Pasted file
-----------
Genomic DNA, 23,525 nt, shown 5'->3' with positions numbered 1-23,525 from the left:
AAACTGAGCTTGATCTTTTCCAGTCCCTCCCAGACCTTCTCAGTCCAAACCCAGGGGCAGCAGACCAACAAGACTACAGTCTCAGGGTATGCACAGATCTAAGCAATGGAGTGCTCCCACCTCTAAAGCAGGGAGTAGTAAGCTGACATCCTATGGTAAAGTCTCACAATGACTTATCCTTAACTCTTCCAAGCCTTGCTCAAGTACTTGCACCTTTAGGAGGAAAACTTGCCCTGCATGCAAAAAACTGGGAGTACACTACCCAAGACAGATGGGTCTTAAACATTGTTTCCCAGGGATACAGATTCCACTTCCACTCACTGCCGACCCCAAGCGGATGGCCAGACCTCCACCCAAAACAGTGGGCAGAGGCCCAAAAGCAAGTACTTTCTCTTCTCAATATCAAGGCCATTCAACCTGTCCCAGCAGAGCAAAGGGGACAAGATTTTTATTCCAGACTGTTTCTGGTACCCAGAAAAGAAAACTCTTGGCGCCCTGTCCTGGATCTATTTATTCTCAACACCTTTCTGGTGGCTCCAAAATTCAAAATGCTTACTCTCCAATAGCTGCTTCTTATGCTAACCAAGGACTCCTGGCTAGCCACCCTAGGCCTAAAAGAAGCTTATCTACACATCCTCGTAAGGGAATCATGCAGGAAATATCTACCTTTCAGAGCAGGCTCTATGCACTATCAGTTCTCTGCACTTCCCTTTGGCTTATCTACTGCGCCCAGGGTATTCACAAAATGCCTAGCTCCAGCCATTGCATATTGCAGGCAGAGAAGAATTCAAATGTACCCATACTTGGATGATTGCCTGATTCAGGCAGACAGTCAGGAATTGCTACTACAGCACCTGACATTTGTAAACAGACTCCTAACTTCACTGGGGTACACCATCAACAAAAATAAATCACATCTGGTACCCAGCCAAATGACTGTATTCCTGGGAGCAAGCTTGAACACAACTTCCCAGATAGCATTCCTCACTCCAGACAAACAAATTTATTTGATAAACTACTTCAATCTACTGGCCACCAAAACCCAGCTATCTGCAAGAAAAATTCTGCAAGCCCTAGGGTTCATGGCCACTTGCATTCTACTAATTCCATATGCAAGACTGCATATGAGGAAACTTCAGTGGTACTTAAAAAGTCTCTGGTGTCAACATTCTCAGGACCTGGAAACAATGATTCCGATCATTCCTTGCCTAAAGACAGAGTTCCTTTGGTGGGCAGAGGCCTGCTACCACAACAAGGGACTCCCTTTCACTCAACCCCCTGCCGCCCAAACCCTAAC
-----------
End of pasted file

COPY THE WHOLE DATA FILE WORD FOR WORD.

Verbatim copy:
Genomic DNA, 23,525 nt, shown 5'->3' with positions numbered 1-23,525 from the left:
AAACTGAGCTTGATCTTTTCCAGTCCCTCCCAGACCTTCTCAGTCCAAACCCAGGGGCAGCAGACCAACAAGACTACAGTCTCAGGGTATGCACAGATCTAAGCAATGGAGTGCTCCCACCTCTAAAGCAGGGAGTAGTAAGCTGACATCCTATGGTAAAGTCTCACAATGACTTATCCTTAACTCTTCCAAGCCTTGCTCAAGTACTTGCACCTTTAGGAGGAAAACTTGCCCTGCATGCAAAAAACTGGGAGTACACTACCCAAGACAGATGGGTCTTAAACATTGTTTCCCAGGGATACAGATTCCACTTCCACTCACTGCCGACCCCAAGCGGATGGCCAGACCTCCACCCAAAACAGTGGGCAGAGGCCCAAAAGCAAGTACTTTCTCTTCTCAATATCAAGGCCATTCAACCTGTCCCAGCAGAGCAAAGGGGACAAGATTTTTATTCCAGACTGTTTCTGGTACCCAGAAAAGAAAACTCTTGGCGCCCTGTCCTGGATCTATTTATTCTCAACACCTTTCTGGTGGCTCCAAAATTCAAAATGCTTACTCTCCAATAGCTGCTTCTTATGCTAACCAAGGACTCCTGGCTAGCCACCCTAGGCCTAAAAGAAGCTTATCTACACATCCTCGTAAGGGAATCATGCAGGAAATATCTACCTTTCAGAGCAGGCTCTATGCACTATCAGTTCTCTGCACTTCCCTTTGGCTTATCTACTGCGCCCAGGGTATTCACAAAATGCCTAGCTCCAGCCATTGCATATTGCAGGCAGAGAAGAATTCAAATGTACCCATACTTGGATGATTGCCTGATTCAGGCAGACAGTCAGGAATTGCTACTACAGCACCTGACATTTGTAAACAGACTCCTAACTTCACTGGGGTACACCATCAACAAAAATAAATCACATCTGGTACCCAGCCAAATGACTGTATTCCTGGGAGCAAGCTTGAACACAACTTCCCAGATAGCATTCCTCACTCCAGACAAACAAATTTATTTGATAAACTACTTCAATCTACTGGCCACCAAAACCCAGCTATCTGCAAGAAAAATTCTGCAAGCCCTAGGGTTCATGGCCACTTGCATTCTACTAATTCCATATGCAAGACTGCATATGAGGAAACTTCAGTGGTACTTAAAAAGTCTCTGGTGTCAACATTCTCAGGACCTGGAAACAATGATTCCGATCATTCCTTGCCTAAAGACAGAGTTCCTTTGGTGGGCAGAGGCCTGCTACCACAACAAGGGACTCCCTTTCACTCAACCCCCTGCCGCCCAAACCCTAAC